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Discussion Starter #1
I was at the LBS last night and Kurt K has a new type of bike computer that says it measures wattage while on the traininer. It seems like a cook idea, but I can't figure out how it really works. (engineer, I aint.) Has anyone tired one, see it, or heard about it?<br><br>
It works by speed, but I guess I don't quite understand it as I thought power was measured by speed and gear. This does say it is not perfect and does not measure things exactly like a ture power meter, but woud it be a good comparison tool for the trainer or is a plain old bike computer and HRM good enough. While I'd love to get a powertap or something, if we are spending any money, it will be on a treadmill.<br><br>
here are a few links.<a href="http://www.kurtkinetic.com/kinetic-wired-power-computer-p-152-l-en.html" target="_blank">http://www.kurtkinetic.com/kinetic-w...-152-l-en.html</a> - this may not be the one I saw in the store, but..<br><br><a href="http://www.kurtkinetic.com/documents/PCManual.pdf" target="_blank">Manual</a>
 

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it's ok. If your tire is at the same pressure and the roller pressure is the same, you get numbers that are repeatable so you can apply a more precise load on your body. You can really improve with it if you do the work.
 

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Jr's right.<br><br>
So put your way-back hat on to last winter. If you remember, I post workouts according to my overall average wattage, or based on the wattage numbers I tried to hold. In the wattage numbers I am always laying down qualifiers such as, "these numbers are crude... I'm just looking at the relative scale." And the reason I do that is because I don't have a true power meter. I have pretty much exactly what the Kurt provides. It's a crude number, but since it is repeatable, the accuracy of the finer number isn't required. I try to make sure my workouts are stepping me forward, and that repeatable number is more than sufficient enough. I paid, like, $175 or less for my trainer. It's a sturdy Nashbar fluid trainer with wattage reading. I love it. And I've gotten my money's worth. The wattage reading is very powerful if you learn to use it properly.
 

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The Kurt trainers use a fluid that increases in viscosity as it moves faster. So the faster you spin the trainer drum, the more the fluid resists the movement. They devised a mathematical formula to calculate the power required to spin the drum at the speed ranges involved with a bicycle (0-40 mph). They claim it's fairly accurate, but it doesn't really matter as long as it's consistent. I use a Kurt trainer and it does seem to be consistent. That is, 20 mph today feels just as hard as 20 mph yesterday. The formula tells me that's 250 Watts (or whatever), but all I really care about is pushing 20.1 mph next week and 20.2 mph the week after that, and so on.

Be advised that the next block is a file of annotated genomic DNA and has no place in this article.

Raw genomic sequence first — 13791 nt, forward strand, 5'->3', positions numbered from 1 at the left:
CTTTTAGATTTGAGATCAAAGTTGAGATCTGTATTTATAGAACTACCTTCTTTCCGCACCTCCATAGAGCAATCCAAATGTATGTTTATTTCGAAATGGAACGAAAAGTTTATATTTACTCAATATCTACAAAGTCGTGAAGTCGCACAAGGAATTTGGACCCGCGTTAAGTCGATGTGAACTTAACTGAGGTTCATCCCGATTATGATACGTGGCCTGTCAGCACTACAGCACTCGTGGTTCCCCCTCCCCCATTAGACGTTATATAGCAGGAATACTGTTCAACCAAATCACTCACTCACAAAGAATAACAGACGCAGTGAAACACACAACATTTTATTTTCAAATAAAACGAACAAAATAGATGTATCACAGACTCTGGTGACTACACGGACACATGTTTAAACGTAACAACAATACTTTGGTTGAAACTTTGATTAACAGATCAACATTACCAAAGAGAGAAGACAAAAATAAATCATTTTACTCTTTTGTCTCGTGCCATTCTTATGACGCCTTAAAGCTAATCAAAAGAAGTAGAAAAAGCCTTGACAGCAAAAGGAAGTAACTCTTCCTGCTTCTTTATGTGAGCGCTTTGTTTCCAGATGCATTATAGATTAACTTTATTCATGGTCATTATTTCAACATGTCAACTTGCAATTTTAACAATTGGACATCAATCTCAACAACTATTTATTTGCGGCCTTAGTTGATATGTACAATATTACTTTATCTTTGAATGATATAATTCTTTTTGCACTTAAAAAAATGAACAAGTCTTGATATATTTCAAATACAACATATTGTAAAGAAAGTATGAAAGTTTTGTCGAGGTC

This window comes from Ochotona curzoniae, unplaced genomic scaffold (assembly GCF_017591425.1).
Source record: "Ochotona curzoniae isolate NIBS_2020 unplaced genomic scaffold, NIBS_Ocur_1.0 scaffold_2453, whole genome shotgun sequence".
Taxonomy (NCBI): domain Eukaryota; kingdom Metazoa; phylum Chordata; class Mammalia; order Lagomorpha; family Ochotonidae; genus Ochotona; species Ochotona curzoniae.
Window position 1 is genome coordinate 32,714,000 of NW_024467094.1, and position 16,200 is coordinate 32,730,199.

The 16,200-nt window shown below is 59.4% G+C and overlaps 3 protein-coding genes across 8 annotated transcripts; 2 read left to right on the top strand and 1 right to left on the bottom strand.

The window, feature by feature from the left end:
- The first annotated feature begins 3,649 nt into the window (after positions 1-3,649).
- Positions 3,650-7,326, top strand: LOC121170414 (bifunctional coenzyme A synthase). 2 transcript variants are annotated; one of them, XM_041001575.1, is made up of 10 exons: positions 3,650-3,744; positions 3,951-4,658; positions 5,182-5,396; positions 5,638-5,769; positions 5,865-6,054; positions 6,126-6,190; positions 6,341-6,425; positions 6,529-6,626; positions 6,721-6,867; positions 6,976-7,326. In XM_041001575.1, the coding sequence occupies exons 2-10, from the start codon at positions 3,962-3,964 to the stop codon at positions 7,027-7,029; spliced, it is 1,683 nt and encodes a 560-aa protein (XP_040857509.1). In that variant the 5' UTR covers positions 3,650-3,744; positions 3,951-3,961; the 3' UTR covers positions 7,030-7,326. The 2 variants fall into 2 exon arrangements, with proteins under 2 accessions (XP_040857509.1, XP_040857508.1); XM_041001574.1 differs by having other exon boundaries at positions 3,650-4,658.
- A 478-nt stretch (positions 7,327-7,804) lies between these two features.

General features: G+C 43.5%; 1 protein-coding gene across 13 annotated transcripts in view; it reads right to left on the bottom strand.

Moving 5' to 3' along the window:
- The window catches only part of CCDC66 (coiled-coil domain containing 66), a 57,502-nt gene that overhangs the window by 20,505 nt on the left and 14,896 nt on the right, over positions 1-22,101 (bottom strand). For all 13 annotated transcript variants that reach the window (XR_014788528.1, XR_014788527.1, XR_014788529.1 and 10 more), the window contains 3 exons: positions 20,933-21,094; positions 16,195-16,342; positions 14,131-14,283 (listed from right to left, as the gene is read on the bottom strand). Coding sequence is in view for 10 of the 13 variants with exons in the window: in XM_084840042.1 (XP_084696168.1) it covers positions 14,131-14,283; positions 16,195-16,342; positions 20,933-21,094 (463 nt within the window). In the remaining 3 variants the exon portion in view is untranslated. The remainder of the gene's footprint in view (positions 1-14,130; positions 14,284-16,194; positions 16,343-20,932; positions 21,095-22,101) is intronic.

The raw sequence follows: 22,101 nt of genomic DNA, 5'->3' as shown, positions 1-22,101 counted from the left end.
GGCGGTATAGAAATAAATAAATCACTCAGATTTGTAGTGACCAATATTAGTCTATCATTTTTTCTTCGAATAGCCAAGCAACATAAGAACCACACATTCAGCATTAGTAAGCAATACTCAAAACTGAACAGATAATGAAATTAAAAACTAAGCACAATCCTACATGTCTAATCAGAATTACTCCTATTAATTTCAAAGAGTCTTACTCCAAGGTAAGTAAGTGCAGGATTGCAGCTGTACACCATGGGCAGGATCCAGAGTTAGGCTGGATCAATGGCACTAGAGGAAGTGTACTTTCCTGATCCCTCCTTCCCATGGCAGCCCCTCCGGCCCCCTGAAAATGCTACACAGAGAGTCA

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I suppose this could work on the trainer, but it implies it would work off the trainer, and I would say it certainly would not, unless you are riding on a complete flat road with no wind resistance. But on a trainer I certainly see how this could help, I'd buy it if I were interested in power on the trainer and I had a Kurt.
 

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it works off the trainer, but only as a speedometer. A power meter has a strain guage so when I'm riding 6 mph up the ski hill it realizes that requires a lot of pedal torque, as compared to 6mph out to the mailbox<br><br>
the power measuring technology is expensive right now, about $600 for the entry level
 

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Yeah I meant power side of it. I guess there is cheaper power solutions (Polar, ibike?), but not sure how reliable they are.
 

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Discussion Starter #9
So, based on this, it seems that I can get basically they same kind of "quantifying" training results on the trainer using my HR and my Speed? Assuming all things are consistent, tire pressure, etc, I get the same power in or out? - the way this device works, not a true power meter. I mean if I had a power meter, and went into my hardest gear at a lower rpm, I'd have 1 power, vs the same thing in the small gear but faster.
 

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Right. Big gear, slow cadence generates the same amount of power as a small gear at high cadence. Think of it this way - it takes a certain amount of power to move the bike a certain speed, how you choose to achieve that power (i.e. gear choice) is up to you.<br><br>
The only real downside to the "trainer power meter" method is that it doesn't carry over to the road. So you have to really pay attention to what 180 Watts feels like on the trainer and then try to replicate that feeling when you're out riding. It's not easy, but you can get fairly close if you work at it.<br><br>
ETA: The reason you have to learn what various power levels feel like is because your "speed" on the trainer will not match your speed on the road. The Kurt trainers (and probably all of them, I presume) are designed to accurately simulate the power required to ride up a 1% grade. So 20 mph on the trainer is the same as 20 mph on the road <i>up a slight hill.</i>
 

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Yes. The speed you spin the drum is what matters, so you can use your gears to vary the resistance you are pushing against.<br><br>
Heart rate is worth observing, but it responds more slowly. Since I have power now on my bike I don't bother looking at heart rate.<br><br>
In your case it gives you some additional information. When you try to train during or after illness, it can be particularly telling.
 
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